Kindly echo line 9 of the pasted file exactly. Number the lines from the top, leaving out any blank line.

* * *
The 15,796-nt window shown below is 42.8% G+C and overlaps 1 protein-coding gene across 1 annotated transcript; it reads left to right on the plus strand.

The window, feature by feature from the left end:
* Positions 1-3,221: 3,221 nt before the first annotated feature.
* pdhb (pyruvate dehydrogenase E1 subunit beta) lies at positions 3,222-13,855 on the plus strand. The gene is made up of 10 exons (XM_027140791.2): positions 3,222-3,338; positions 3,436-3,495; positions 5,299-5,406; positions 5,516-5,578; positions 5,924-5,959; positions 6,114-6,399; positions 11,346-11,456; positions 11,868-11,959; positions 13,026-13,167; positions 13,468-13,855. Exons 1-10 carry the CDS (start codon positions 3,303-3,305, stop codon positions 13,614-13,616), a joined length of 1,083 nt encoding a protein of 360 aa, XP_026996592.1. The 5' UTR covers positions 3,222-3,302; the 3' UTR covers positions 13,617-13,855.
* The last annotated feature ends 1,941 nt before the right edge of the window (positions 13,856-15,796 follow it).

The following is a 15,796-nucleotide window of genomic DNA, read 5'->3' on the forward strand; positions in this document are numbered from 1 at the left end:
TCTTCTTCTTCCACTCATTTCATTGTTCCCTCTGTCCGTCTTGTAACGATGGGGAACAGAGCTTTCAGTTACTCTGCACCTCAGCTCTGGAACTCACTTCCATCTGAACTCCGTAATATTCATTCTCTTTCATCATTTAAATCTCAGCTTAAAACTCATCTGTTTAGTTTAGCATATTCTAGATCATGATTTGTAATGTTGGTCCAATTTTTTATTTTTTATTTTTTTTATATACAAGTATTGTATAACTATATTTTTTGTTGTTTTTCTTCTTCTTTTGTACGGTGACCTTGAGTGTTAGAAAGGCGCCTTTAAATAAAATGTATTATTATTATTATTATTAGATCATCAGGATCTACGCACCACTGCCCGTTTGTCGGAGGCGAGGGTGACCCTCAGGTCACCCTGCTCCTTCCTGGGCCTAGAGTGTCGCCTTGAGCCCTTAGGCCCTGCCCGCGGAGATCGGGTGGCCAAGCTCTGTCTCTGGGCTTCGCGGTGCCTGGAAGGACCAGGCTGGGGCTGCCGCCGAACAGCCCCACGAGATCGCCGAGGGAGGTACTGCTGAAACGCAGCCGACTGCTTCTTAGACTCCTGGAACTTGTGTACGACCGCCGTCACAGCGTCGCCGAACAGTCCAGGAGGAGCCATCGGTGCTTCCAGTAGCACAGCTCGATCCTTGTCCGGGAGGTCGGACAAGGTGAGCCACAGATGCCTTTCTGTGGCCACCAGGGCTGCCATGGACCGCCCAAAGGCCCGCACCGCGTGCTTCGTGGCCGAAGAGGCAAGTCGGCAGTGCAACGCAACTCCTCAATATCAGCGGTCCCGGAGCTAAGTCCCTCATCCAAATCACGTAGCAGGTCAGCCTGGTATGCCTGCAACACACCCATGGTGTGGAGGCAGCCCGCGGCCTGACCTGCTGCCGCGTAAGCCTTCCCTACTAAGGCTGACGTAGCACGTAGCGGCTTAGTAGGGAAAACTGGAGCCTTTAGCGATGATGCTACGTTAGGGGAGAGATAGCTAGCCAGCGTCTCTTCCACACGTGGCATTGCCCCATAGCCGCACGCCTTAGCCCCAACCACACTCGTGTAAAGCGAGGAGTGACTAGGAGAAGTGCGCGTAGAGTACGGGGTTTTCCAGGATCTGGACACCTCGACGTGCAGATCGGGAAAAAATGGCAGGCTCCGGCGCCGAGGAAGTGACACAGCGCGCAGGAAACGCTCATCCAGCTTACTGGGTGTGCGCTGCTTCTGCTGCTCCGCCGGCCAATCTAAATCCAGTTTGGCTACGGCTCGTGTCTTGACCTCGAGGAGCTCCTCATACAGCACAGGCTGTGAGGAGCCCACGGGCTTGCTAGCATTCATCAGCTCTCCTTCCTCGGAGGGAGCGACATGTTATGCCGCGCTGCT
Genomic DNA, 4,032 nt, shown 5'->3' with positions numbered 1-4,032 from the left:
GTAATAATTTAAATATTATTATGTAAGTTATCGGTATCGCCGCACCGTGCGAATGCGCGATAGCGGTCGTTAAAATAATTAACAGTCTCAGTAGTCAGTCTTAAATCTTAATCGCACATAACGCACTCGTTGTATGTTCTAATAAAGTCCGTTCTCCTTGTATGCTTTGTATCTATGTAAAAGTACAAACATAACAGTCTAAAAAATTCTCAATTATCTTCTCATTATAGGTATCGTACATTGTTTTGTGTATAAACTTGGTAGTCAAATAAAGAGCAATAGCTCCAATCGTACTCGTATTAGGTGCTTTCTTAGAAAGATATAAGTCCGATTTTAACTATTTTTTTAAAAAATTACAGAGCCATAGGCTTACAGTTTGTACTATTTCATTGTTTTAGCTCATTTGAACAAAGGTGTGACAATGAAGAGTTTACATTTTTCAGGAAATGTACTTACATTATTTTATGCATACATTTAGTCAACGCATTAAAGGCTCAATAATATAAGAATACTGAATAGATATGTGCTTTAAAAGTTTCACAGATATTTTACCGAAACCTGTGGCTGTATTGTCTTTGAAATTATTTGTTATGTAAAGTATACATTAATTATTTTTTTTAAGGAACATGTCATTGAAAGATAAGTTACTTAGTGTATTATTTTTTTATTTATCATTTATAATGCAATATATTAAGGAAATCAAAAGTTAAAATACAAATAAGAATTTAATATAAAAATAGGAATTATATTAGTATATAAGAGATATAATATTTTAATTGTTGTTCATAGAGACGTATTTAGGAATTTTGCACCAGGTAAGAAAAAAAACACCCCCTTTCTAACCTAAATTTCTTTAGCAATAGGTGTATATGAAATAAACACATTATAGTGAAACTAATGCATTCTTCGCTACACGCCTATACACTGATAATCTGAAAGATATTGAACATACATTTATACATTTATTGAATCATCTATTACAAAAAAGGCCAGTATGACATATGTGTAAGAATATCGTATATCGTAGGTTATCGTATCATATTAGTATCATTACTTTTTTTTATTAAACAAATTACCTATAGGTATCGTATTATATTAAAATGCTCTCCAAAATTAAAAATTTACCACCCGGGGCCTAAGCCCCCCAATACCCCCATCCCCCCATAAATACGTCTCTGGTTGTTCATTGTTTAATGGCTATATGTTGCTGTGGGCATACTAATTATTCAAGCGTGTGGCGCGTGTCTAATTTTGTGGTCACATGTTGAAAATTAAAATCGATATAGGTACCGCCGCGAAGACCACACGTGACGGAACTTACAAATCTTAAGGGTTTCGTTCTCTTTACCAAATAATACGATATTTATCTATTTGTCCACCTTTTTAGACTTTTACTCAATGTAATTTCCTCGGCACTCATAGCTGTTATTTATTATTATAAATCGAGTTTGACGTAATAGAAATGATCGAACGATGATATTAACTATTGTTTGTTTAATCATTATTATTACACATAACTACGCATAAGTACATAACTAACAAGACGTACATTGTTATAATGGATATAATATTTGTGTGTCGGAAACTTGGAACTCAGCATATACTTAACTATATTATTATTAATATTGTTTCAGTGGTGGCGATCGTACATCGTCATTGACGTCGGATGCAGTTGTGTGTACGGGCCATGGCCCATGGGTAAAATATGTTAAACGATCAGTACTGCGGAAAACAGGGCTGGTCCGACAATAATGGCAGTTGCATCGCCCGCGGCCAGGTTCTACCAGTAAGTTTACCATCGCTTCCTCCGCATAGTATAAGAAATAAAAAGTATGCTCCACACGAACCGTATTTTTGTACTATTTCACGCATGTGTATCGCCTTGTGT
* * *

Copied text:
GTAATAATTTAAATATTATTATGTAAGTTATCGGTATCGCCGCACCGTGCGAATGCGCGATAGCGGTCGTTAAAATAATTAACAGTCTCAGTAGTCAGTCTTAAATCTTAATCGCACATAACGCACTCGTTGTATGTTCTAATAAAGTCCGTTCTCCTTGTATGCTTTGTATCTATGTAAAAGTACAAACATAACAGTCTAAAAAATTCTCAATTATCTTCTCATTATAGGTATCGTACATTGTTTTGTGTATAAACTTGGTAGTCAAATAAAGAGCAATAGCTCCAATCGTACTCGTATTAGGTGCTTTCTTAGAAAGATATAAGTCCGATTTTAACTATTTTTTTAAAAAATTACAGAGCCATAGGCTTACAGTTTGTACTATTTCATTGTTTTAGCTCATTTGAACAAAGGTGTGACAATGAAGAGTTTACATTTTTCAGGAAATGTACTTACATTATTTTATGCATACATTTAGTCAACGCATTAAAGGCTCAATAATATAAGAATACTGAATAGATATGTGCTTTAAAAGTTTCACAGATATTTTACCGAAACCTGTGGCTGTATTGTCTTTGAAATTATTTGTTATGTAAAGTATACATTAATTATTTTTTTTAAGGAACATGTCATTGAAAGATAAGTTACTTAGTGTATTATTTTTTTATTTATCATTTATAATGCAATATATTAAGGAAATCAAAAGTTAAAATACAAATAAGAATTTAATATAAAAATAGGAATTATATTAGTATATAAGAGATATAATATTTTAATTGTTGTTCATAGAGACGTATTTAGGAATTTTGCACCAGGTAAGAAAAAAAACACCCCCTTTCTAACCTAAATTTCTTTAGCAATAGGTGTATATGAAATAAACACATTATAGTGAAACTAATGCATTCTTCGCTACACGCCTATACACTGATAATCTGAAAGATATTGAACATACATTTATACATTTATTGAATCATCTATTACAAAAAAGGCCAGTATGACATATGTGTAAGAATATCGTATATCGTAGGTTATCGTATCATATTAGTATCATTACTTTTTTTTATTAAACAAATTACCTATAGGTATCGTATTATATTAAAATGCTCTCCAAAATTAAAAATTTACCACCCGGGGCCTAAGCCCCCCAATACCCCCATCCCCCCATAAATACGTCTCTGGTTGTTCATTGTTTAATGGCTATATGTTGCTGTGGGCATACTAATTATTCAAGCGTGTGGCGCGTGTCTAATTTTGTGGTCACATGTTGAAAATTAAAATCGATATAGGTACCGCCGCGAAGACCACACGTGACGGAACTTACAAATCTTAAGGGTTTCGTTCTCTTTACCAAATAATACGATATTTATCTATTTGTCCACCTTTTTAGACTTTTACTCAATGTAATTTCCTCGGCACTCATAGCTGTTATTTATTATTATAAATCGAGTTTGACGTAATAGAAATGATCGAACGATGATATTAACTATTGTTTGTTTAATCATTATTATTACACATAACTACGCATAAGTACATAACTAACAAGACGTACATTGTTATAATGGATATAATATTTGTGTGTCGGAAACTTGGAACTCAGCATATACTTAACTATATTATTATTAATATTGTTTCAGTGGTGGCGATCGTACATCGTCATTGACGTCGGATGCAGTTGTGTGTACGGGCCATGGCCCATGGGTAAAATATGTTAAACGATCAGTACTGCGGAAAACAGGGCTGGTCCGACAATAATGGCAGTTGCATCGCCCGCGGCCAGGTTCTACCAGTAAGTTTACCATCGCTTCCTCCGCATAGTATAAGAAATAAAAAGTATGCTCCACACGAACCGTATTTTTGTACTATTTCACGCATGTGTATCGCCTTGTGT